Yellowthroat warblers are primarily insectivores. They migrate to tropical climates in the winter where insects are plentiful.Submitted photo

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It was a busy sunny lunchtime on the back screened porch one late September day. The bees had divided up the flowers: the honeybees were all over the New England asters, while the bumblebees were enjoying nectar from the zigzag goldenrod. The cedar waxwings were up top in the hawthorn tree, checking to see if its berries were ripe. Mature and immature goldfinches, the males beginning to look scraggly as they replace their beautiful yellow summer feathers, were taking over the coneflowers that had gone to seed; their young were begging to be fed. The Ruby-throated Hummingbird was savoring the last of the scarlet monarda blossoms. At least 10 robins were taking turns at the birdbath, crowding out the House Finches and sparrows. Occasionally other birds squeezed in. A young Northern Cardinal and a handsome adult male, a blue jay and a striking adult male grackle, with his glossy plumage and yellow eyering, replaced them for a few moments.  

Then, a burst of bird suddenly flew into the center garden beneath the asters. It was clear from the occasional waving of the asters that at least one bird was in there, but it, or they, were well hidden.  Watching carefully for about 10 minutes, and staying on the porch so as not to scare the birds, we finally got a good look at a handsome male Common Yellowthroat, a warbler, a first for my yard. Yellowthroats stay close to the ground as they scavenge for insects.

Unlike the other birds, who were chowing down on seeds or berries or nectar, most warblers are primarily insectivores. As days get colder, and insects are no longer available, warblers must migrate to tropical climates where insects are plentiful. Not only warblers, but over half of our breeding North American birds migrate to places with an abundance of insects. Even along the way, they need protein. When this Common Yellowthroat finally came into view, it had a medium-sized tan moth dangling from his beak, energy for its journey south.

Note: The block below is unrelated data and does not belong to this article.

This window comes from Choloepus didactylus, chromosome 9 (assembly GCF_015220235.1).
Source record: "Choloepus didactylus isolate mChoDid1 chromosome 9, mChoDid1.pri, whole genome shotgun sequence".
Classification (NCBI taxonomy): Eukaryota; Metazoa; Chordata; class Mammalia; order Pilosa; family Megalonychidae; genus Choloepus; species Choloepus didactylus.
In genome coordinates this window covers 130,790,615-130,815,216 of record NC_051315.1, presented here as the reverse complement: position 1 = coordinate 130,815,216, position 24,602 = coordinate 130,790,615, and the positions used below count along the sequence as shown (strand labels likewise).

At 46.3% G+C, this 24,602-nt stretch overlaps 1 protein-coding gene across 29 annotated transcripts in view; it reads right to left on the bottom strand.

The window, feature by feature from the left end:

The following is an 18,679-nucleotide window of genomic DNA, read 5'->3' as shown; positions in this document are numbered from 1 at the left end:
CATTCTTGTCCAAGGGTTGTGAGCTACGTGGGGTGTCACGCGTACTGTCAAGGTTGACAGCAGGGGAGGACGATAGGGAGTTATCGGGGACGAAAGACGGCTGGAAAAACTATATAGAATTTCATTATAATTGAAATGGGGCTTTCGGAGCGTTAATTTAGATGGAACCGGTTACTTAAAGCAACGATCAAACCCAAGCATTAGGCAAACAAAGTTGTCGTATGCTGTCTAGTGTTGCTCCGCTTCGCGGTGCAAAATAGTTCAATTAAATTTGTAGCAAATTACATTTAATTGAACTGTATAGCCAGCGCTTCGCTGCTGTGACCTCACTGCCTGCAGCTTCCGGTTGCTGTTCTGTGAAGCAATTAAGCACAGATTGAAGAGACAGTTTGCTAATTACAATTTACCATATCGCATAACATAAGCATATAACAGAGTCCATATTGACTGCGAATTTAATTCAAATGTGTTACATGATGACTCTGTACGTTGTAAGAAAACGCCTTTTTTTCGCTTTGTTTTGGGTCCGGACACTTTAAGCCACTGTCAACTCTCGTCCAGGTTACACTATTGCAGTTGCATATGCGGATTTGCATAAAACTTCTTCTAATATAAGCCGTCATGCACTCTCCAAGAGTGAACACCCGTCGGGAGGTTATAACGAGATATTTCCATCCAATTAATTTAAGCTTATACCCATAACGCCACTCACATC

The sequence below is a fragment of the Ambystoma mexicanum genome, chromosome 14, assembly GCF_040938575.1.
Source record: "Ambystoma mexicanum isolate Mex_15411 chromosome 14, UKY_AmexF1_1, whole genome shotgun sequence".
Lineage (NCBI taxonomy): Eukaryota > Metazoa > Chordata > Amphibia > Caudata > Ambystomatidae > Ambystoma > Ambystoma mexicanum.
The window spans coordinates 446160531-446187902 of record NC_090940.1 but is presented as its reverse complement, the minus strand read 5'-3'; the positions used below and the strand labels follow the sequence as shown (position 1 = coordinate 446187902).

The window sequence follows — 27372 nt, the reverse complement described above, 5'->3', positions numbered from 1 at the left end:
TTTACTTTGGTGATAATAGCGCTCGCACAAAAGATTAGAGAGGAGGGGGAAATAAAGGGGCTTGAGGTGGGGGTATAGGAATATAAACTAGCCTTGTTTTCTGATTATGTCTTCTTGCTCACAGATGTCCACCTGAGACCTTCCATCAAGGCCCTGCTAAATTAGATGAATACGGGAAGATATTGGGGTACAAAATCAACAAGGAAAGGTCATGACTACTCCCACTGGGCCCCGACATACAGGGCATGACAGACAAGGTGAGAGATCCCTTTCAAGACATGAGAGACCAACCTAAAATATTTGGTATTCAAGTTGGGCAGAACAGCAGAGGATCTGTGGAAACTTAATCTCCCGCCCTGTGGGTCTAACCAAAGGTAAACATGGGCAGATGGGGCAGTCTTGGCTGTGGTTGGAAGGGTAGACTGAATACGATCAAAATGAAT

A recent Science article documented the demise of 3 billion birds in North America since 1970, some of them common everyday backyard species. Reasons for the decline included collisions with glass buildings (Common Yellowthroats are common victims of building collisions), outdoor roaming cats, habitat loss, and pesticides.  

Habitat loss and pesticides drastically reduce the insect population on which, according to Doug Tallamy, a professor in the Department of Entomology and Wildlife Ecology at the University of Delaware, 96 percent of North American terrestrial bird species depend for essential protein. In fact, many seed-and berry-eating birds switch to insects to feed protein to their growing nestlings, and adults need protein for muscle tone and energy. More from Tallamy: Insects have up to twice as much protein, pound for pound, as does beef.  

Many people who have taken road trips have witnessed the severe decline in insects. Where 30 years ago, car grills would be splattered with insect bodies, now there are few, if any.

The decline in insects would most likely be a prime factor in the loss of 3 billion birds. But, it turns out, we are not helpless. We have the ability to create healthy habitats where insects can thrive. We can replace at least part of our grass lawns and our gardens with native plants to attract the insects that the birds need. We can eliminate the use of pesticides on the lawn that remains. And Common Yellowthroats and their kin will find buggy nutrition for breeding and for their hazardous migration to their wintering home and back.

Libby Hill

Libby Hill is the author of "The Chicago River: a Natural and Unnatural History. She has been writing about birds and trees and Evanston's natural history for the Roundtable since 2004.